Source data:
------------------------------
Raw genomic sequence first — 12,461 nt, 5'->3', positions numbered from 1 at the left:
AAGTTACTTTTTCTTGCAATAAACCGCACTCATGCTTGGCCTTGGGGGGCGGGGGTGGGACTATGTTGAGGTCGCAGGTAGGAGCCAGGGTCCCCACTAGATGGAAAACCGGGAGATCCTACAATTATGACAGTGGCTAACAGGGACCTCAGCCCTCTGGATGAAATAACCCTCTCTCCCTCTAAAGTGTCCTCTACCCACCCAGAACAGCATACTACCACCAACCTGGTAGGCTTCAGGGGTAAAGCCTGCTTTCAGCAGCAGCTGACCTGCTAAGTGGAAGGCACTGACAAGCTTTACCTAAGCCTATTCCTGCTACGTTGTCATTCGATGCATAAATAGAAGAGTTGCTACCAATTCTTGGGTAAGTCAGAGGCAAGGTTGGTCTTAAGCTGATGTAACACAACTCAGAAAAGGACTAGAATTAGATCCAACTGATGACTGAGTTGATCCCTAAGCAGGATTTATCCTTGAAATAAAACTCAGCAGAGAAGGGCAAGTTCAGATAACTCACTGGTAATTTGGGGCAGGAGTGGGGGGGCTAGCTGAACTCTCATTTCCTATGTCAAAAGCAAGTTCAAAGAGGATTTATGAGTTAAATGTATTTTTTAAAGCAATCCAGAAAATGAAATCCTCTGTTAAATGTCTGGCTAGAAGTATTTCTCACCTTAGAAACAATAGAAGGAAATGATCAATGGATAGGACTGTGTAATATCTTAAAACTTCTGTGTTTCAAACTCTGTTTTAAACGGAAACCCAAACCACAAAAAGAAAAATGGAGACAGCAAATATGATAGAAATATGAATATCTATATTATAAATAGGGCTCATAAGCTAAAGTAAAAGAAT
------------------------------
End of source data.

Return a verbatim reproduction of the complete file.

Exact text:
Raw genomic sequence first — 12,461 nt, 5'->3', positions numbered from 1 at the left:
AAGTTACTTTTTCTTGCAATAAACCGCACTCATGCTTGGCCTTGGGGGGCGGGGGTGGGACTATGTTGAGGTCGCAGGTAGGAGCCAGGGTCCCCACTAGATGGAAAACCGGGAGATCCTACAATTATGACAGTGGCTAACAGGGACCTCAGCCCTCTGGATGAAATAACCCTCTCTCCCTCTAAAGTGTCCTCTACCCACCCAGAACAGCATACTACCACCAACCTGGTAGGCTTCAGGGGTAAAGCCTGCTTTCAGCAGCAGCTGACCTGCTAAGTGGAAGGCACTGACAAGCTTTACCTAAGCCTATTCCTGCTACGTTGTCATTCGATGCATAAATAGAAGAGTTGCTACCAATTCTTGGGTAAGTCAGAGGCAAGGTTGGTCTTAAGCTGATGTAACACAACTCAGAAAAGGACTAGAATTAGATCCAACTGATGACTGAGTTGATCCCTAAGCAGGATTTATCCTTGAAATAAAACTCAGCAGAGAAGGGCAAGTTCAGATAACTCACTGGTAATTTGGGGCAGGAGTGGGGGGGCTAGCTGAACTCTCATTTCCTATGTCAAAAGCAAGTTCAAAGAGGATTTATGAGTTAAATGTATTTTTTAAAGCAATCCAGAAAATGAAATCCTCTGTTAAATGTCTGGCTAGAAGTATTTCTCACCTTAGAAACAATAGAAGGAAATGATCAATGGATAGGACTGTGTAATATCTTAAAACTTCTGTGTTTCAAACTCTGTTTTAAACGGAAACCCAAACCACAAAAAGAAAAATGGAGACAGCAAATATGATAGAAATATGAATATCTATATTATAAATAGGGCTCATAAGCTAAAGTAAAAGAAT